- The Washington Times - Friday, April 13, 2001

MODEL: Toyota Highlander
MILEAGE: 18 city, 22 highway

Attention sport utility buyers: If you've pined for a new Lexus SUV but found the prices too high for your budget, don't miss the new Toyota Highlander.
Built on the same platform as the top-selling Lexus RX 300 and using the same V-6 and the same basic interior look, the 2001 Highlander can, in many ways, be thought of as a less-expensive RX 300.
The same man, Tsuneo Uchimoto, served as chief engineer for both vehicles. And he conceded that while developing the upscale RX 300, he was keenly aware that a similar vehicle "with a bit less luxury for a lot less money" could have wide appeal.
Toyota dealers, who had been asking for an RX-like vehicle for years, began receiving Highlander shipments in January. This midsize SUV joins Toyota's other midsize sport utility the long-running 4Runner marking the first time Toyota has two midsize offerings.
But where the 4Runner is truckish in its ride with some bounce and vibration, the Highlander is more carlike. I find it much easier to get inside the Highlander no running boards necessary for this vehicle and its interior is surprisingly quiet.
The 3-liter, dual-overhead-cam V-6 with variable-valve timing produces the same 220 horsepower and 222 foot-pounds of torque as in the RX 300, and it easily moves the Highlander along in city and highway traffic with no lags.
The only transmission is a four-speed automatic with gear shifter positioned at the bottom of the middle of the dashboard, like the shifter in the RX 300.
Fuel economy is decent. Even the top-of-the-line Highlander V-6 with four-wheel drive is rated at 18 mpg in the city and 22 mpg on the highway.
For budget-minded buyers, there's a base four-cylinder engine. It's a larger-displacement variant of the engine that's in Toyota's compact SUV, the RAV4, and it was developed for the Highlander.
The 2.4-liter, dual-overhead-cam four with variable-valve timing generates 155 horsepower and 163 foot-pounds of torque at 4,000 rpm.
But Toyota officials expect nearly 90 percent of early production Highlanders will be fitted with the more powerful V-6.
The Highlander ride has a firmer feel than in the luxury-oriented RX 300, but it's definitely not truckish. There's some body lean when driving through corners.
While the overall suspension independent front and rear MacPherson strut is the same as in the RX 300, the Highlander uses stiffer springs and shock absorbers and thicker stabilizer bar. Both vehicles ride on 16-inch tires.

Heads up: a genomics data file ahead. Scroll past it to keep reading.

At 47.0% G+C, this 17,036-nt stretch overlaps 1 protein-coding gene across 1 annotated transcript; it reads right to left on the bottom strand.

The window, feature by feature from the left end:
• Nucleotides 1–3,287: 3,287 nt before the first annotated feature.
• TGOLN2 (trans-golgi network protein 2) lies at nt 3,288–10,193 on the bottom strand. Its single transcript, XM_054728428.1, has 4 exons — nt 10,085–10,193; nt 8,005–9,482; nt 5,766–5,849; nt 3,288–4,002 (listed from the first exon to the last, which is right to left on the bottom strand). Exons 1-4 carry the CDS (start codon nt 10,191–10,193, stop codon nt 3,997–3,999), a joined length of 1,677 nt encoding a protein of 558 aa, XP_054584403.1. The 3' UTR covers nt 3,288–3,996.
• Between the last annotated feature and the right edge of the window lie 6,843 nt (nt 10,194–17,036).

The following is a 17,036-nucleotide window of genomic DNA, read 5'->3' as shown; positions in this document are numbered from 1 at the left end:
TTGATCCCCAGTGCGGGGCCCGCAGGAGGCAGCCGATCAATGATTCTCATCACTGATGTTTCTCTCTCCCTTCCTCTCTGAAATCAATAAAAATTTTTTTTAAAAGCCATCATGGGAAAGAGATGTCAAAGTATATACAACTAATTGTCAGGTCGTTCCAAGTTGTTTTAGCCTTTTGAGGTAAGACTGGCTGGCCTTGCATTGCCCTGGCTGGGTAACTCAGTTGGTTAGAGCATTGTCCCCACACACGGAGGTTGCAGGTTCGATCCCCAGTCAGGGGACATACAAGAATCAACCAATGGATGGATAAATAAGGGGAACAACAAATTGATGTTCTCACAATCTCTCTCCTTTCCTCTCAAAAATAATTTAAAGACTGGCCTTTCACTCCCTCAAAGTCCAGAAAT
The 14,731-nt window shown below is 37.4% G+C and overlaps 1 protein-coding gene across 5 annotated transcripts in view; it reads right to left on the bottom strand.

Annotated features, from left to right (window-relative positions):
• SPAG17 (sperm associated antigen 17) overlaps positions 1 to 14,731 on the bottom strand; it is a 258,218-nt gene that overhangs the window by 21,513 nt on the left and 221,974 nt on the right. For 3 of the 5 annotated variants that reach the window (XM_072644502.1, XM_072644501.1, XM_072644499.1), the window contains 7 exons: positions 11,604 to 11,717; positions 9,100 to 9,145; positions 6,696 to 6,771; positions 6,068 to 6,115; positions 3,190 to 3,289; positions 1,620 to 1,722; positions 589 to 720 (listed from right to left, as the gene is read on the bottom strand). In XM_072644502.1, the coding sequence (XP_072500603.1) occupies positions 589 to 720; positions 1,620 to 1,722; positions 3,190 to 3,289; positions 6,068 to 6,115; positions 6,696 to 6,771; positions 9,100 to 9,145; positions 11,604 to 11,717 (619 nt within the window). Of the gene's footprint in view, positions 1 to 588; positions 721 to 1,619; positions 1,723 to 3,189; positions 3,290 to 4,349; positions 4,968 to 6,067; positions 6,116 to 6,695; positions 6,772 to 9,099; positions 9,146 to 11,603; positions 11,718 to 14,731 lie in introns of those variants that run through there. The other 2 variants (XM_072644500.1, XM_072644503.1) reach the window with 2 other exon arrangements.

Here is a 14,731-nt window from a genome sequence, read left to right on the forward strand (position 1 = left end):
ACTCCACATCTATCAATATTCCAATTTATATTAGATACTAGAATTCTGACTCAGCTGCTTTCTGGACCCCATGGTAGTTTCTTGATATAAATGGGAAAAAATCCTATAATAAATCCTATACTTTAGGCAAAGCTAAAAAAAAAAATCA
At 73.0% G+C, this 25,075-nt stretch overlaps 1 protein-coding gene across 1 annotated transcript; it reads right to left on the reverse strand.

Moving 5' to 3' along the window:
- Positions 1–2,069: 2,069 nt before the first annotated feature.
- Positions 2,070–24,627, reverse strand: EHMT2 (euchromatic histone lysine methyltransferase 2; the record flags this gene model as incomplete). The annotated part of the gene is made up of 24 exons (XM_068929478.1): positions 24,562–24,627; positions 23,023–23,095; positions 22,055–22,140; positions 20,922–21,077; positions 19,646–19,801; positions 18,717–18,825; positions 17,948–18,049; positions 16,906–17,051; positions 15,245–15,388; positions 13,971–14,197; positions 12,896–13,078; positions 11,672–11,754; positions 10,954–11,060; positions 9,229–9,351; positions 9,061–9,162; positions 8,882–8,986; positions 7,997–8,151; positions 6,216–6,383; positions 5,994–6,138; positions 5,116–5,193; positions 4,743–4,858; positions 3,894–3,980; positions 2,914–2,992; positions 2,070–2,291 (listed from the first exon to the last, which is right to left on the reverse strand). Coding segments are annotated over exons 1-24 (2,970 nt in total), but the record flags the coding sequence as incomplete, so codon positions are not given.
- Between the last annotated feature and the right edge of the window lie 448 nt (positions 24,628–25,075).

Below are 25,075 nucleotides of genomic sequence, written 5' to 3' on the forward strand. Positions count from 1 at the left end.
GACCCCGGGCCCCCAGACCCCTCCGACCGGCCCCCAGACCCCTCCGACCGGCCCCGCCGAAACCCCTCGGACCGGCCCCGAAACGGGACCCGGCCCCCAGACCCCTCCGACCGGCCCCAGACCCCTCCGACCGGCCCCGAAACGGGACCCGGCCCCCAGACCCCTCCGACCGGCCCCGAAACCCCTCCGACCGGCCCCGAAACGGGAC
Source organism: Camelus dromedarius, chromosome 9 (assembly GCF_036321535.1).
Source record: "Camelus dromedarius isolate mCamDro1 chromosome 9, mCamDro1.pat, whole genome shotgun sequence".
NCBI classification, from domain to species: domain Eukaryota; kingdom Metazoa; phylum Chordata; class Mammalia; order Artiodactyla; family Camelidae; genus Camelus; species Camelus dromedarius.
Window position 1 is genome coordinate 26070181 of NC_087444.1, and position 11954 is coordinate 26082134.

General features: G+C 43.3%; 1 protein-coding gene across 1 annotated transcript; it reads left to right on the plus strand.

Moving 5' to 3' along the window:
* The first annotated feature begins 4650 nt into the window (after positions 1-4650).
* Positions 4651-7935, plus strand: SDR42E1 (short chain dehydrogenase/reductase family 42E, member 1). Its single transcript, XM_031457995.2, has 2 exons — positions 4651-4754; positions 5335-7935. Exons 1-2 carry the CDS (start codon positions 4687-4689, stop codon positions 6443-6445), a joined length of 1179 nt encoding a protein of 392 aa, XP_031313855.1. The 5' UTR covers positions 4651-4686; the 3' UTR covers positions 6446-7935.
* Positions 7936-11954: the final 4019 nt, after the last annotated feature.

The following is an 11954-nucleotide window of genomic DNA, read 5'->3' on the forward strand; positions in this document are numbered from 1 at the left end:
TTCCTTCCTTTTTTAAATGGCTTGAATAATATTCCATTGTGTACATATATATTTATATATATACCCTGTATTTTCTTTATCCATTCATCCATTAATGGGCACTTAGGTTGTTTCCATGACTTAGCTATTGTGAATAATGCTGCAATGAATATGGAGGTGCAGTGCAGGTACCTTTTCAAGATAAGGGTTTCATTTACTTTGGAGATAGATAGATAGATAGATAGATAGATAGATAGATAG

Frankly, I prefer the straightforward dashboard design in the Highlander to the dash in the RX 300, which has strange, podlike protrusions here and there.
Otherwise, the interiors of both vehicles are airy. The Highlander actually has a bit more headroom; it stands 4.1 inches taller than the RX 300.
The Highlander is 0.4 inch wider and has a bit more shoulder and hip room, too. I could see the Highlander hood from the driver seat, thanks to the low cowl.
Because the wheelbase and overall length are stretched a few inches from the RX 300, the Highlander's cargo area is bigger. There's 81.4 cubic feet of cargo space in the Highlander and 75 cubic feet in the RX 300. This also is bigger than the 79.8 cubic feet in the 4Runner.
It's worth noting that the Highlander's front seatbacks fully recline. And if you remove the front passenger seat head restraint and lay the seatback down fully, you can load 8-foot-long items inside.
For all the similarities between the Highlander and RX 300, when they were parked next to each other, it wasn't apparent that the two were such close siblings. This is because the Highlander wears new body panels that, truthfully, remind me of Acura's MDX.
Compared with Lexus, Toyota cut costs by using a lower-grade stereo, less-expensive upholstery and not providing the same number of standard features that are in the RX 300. But air conditioning, power windows and door locks, cruise control, anti-lock brakes and AM/FM stereo with cassette and CD players are standard on the Highlander.
The Highlander is sold in both two- and four-wheel-drive models. The latter, with a center differential with viscous coupling, is a full-time system and doesn't require the driver to activate it.
In the test Highlander, the system worked valiantly to keep the wheels moving in a half foot of snow when I ventured out of the tire tracks on a dirt road.
The 2001 Highlander has a starting manufacturer's suggested retail price plus destination charge of $23,995 for a two-wheel-drive model with four cylinder.
But it's easy to move up from that price. The test Highlander, with V-6 and options, was more than $31,000.
But even at that, it was less than the lowest-priced RX 300, which starts at $34,450.

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